This year's honor roll was announced at the American Council on Education’s annual meeting on March 12, 2012, in Los Angeles, California. The list includes five colleges named as Presidential Awardees, Honor Roll with Distinction, and the Honor Roll members. The Honor Roll consists of 642 colleges and universities, with a number of community colleges across the country included on the prestigious list. Some of these schools have made the honor roll for a number of consistent years, demonstrating their commitment to community service over the long term.
“Through service, these institutions are creating the next generation of leaders by challenging students to tackle tough issues and create positive impacts in the community,” Robert Velasco, Acting CEO of CNCS, stated in a press release on the organization’s website. “We applaud the honor roll schools, their faculty and students for their commitment to make service a priority in and out of the classroom. Together, service and learning increase civic engagement while fostering social innovation among students, empowering them to solve challenges within their communities.”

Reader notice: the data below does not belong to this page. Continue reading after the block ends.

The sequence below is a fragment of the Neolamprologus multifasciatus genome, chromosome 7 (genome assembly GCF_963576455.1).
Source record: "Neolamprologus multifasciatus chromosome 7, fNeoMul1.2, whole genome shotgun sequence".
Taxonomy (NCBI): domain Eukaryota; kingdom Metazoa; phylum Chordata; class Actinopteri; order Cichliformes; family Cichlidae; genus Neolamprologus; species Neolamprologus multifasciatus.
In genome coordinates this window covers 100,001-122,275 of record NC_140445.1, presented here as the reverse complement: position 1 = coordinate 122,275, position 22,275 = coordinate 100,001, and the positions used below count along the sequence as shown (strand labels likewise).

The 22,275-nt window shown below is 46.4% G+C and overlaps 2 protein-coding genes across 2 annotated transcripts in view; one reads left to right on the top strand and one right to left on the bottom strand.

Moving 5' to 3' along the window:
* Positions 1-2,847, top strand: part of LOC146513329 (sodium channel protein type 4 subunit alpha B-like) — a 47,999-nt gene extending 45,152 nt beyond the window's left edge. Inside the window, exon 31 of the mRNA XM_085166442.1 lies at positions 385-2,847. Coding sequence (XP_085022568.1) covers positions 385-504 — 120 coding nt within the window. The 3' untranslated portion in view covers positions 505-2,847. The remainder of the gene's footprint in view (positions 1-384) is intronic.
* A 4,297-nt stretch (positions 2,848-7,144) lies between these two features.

The Importance of Community Service
CNCS states that millions of students on college campuses across the country are engaging in service projects designed to improve their neighborhoods and communities. Some of the projects that have been launched include:
- Tax preparation and legal services by students in these fields of study
- Rebuilding homes after local natural disasters
- Conducting job training for those who are unemployed